Now that I have all the Files/Sheets/Ranges to consolidate listed on my Control Sheet, I’m ready to run the consolidation by clicking the “Click to Consolidate” button on the Control Sheet. At this point it will create a new Consolidated Data sheet in the workbook, then go row-by-row on the Control Sheet, copying the specified ranges onto the Consolidated Data sheet. In order to protect your data, the consolidation will not run unless the only workbook open at the time is the one housing the Control Sheet. So when you press the button, you may get notified to close and save any other workbooks, and then try pressing the consolidation button again.

Once the consolidation process is complete, you will get a message stating how long it took, and whether it completed successfully, or with errors. You should then see the Consolidated Data sheet, as pictured below. Here you can see that it captured the 6 rows of data, while at the same time keeping the info about where the data came from — including the range that was copied.

As I said before, sometimes the folder-structure/file-name will have important info about your data that you might need for your analysis, such as the template’s owner, or what part of the business the template refers to. Having the range that was copied is especially useful for cases where you let the Nutility guess the Last Column/Row, or for situations where you consolidated more than one range from a single sheet and want to be able to distinguish them later.

When you received the consolidation completion message, if it stated that it completed with errors, it is important that you go back and look at your Control Sheet. The message is letting you know that while some data was consolidated, it is not complete. As pictured below, the Process Status column lets you know which rows were processed successfully. In this case all rows were successful. However, if any were not, you would find a different message on the offending row — an error stating that the row’s file does not exist, for example.

Things To Be Aware Of

At this point, the demo is complete, the following are just some things that are worth knowing about the Nutility.

If it encounters a file that is password-protected in order to open, it will pause and ask for the password.

When it is getting sheet names, or opening the files to consolidate data, it has to open the Excel files the same as you would. What this means is that if the files are located on a shared drive, and you are at home on VPN, and it takes you 45 seconds just to open each file from home, the Nutility will not be able to open them any faster. It is HIGHLY RECOMMENDED that you copy over to your computer the entire folder structure you are consolidating, and perform the consolidation process locally on your computer — then deleting the folder structure off your computer once complete. This is the safest, fastest way to do the consolidations. When I recently did 200+ files, I copied the 8GB of folders from the shared drive at work before going home to consolidate. While it took 20 minutes to copy the folders, it saved me a lot of time and hassle in the long-run.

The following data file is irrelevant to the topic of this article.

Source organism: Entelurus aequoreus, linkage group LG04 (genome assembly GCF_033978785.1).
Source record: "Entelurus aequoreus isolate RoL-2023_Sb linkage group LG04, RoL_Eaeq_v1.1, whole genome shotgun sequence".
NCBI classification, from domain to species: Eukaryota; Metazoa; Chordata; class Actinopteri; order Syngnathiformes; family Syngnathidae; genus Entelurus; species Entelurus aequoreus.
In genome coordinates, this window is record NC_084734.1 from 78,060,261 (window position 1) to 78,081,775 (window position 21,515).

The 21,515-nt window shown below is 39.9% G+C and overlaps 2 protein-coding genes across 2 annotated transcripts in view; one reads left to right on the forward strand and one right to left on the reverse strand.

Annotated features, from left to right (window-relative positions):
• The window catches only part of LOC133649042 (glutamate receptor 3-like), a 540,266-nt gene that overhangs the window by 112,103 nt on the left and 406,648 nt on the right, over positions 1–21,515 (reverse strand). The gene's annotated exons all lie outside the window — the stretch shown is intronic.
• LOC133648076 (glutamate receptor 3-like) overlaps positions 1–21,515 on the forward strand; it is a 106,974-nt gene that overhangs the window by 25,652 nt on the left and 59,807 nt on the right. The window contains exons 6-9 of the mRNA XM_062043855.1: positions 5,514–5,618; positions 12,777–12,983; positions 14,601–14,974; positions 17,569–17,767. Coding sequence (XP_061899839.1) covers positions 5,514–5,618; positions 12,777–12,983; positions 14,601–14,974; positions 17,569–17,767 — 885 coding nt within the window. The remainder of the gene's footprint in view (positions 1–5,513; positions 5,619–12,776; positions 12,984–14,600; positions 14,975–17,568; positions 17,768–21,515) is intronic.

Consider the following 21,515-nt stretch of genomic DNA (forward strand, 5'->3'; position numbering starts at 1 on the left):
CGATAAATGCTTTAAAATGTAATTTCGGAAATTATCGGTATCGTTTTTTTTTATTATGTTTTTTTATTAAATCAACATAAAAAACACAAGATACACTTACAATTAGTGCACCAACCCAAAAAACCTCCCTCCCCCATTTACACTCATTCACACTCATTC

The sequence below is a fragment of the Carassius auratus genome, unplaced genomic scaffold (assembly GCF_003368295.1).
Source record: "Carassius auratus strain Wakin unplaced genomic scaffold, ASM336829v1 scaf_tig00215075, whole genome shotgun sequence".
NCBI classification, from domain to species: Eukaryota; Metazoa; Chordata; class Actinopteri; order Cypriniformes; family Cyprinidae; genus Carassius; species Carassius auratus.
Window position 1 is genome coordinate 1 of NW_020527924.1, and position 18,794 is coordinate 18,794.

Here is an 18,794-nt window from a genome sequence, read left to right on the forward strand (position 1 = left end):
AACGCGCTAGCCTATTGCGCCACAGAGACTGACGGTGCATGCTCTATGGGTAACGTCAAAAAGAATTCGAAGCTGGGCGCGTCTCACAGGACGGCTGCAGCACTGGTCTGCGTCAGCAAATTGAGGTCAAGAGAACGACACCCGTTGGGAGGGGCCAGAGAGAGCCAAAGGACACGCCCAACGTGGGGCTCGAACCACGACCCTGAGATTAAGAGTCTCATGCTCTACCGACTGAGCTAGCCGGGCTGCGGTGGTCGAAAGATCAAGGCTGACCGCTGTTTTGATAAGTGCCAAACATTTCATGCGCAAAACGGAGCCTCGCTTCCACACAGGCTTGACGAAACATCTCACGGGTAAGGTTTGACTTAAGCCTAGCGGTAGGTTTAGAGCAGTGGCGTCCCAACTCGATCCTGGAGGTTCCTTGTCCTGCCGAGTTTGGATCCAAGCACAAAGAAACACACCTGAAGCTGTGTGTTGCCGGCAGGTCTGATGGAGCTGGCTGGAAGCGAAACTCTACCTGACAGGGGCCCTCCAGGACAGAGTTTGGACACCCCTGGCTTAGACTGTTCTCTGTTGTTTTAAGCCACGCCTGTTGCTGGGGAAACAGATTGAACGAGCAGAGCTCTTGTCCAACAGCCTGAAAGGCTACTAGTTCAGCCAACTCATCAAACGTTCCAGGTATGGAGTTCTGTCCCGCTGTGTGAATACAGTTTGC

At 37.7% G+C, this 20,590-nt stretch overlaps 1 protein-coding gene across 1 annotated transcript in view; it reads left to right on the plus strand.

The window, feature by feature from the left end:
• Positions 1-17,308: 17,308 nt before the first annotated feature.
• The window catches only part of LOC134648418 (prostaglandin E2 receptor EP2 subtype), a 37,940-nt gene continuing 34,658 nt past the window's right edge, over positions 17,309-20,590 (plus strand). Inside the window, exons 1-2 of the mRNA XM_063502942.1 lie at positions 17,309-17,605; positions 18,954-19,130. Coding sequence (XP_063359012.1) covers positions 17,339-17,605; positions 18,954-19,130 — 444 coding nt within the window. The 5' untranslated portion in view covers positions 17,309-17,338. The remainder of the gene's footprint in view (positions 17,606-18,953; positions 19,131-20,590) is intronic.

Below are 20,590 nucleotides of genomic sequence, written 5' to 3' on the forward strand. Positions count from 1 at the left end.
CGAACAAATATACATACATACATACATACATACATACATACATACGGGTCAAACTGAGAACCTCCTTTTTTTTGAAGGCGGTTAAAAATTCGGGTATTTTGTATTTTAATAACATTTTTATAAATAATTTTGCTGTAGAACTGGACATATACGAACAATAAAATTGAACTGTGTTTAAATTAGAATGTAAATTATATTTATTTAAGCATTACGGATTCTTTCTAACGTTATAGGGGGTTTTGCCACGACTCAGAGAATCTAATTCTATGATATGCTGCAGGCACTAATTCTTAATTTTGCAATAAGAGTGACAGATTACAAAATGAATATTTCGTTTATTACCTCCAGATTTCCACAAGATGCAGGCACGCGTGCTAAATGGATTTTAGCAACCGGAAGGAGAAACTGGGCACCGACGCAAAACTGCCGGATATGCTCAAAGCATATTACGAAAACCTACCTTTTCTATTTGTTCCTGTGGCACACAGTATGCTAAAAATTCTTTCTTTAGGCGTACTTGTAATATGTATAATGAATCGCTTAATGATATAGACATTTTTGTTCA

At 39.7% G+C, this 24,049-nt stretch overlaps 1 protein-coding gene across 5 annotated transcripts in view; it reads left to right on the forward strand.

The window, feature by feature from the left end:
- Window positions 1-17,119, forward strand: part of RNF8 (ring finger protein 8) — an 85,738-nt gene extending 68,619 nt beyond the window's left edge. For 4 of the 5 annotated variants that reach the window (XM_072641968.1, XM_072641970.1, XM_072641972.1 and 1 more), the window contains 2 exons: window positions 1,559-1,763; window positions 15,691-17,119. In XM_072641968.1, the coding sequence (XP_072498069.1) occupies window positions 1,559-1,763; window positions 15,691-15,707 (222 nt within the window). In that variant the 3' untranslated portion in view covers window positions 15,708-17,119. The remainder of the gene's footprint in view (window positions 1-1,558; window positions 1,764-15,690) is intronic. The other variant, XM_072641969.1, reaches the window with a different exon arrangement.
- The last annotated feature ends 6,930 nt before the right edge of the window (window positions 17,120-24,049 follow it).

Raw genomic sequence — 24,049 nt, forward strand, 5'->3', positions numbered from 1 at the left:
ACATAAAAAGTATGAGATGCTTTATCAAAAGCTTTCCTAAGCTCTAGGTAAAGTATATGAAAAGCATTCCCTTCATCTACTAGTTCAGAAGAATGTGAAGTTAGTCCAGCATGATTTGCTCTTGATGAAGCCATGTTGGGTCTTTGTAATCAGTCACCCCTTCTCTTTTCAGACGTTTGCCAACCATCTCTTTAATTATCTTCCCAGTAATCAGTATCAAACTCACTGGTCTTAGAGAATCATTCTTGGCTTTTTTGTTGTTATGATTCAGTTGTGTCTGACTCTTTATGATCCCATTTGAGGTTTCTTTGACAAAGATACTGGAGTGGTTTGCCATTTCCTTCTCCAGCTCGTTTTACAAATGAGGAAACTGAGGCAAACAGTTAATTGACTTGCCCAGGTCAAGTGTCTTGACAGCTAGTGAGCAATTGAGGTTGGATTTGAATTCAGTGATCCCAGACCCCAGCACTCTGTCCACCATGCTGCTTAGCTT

The Control Sheet sheet should just be thought of as a set of instructions for the automated consolidation process. When the control sheet is being created it does try to pre-populate itself as much as possible. However, in the end it does not matter how it gets populated, as long as it gets populated with the correct info. So if you have any method for populating it faster, do that. For example. If I have 100 files that I want to copy just 2 sheets from each, and I know the sheet names ahead of time, I will have it create the Control Sheet without sheet names. Then I’d just copy the block of 100 files it has listed down below, and manually paste the first sheet name with the first block, and then the second sheet name with the second block. It would be much slower to have the Nutility fill in the sheet names for all the files because then it would have to open the 100 files first.

The order of the rows on the Control Sheet does not matter. While I have said that the consolidation process goes row-by-row processing the Control Sheet, that is not technically true. In order to optimize the processing speed, it will open a workbook only once, and then process all rows relating to that workbook while it is open. If those rows are not next to each other on the Control Sheet, then it will go out of order.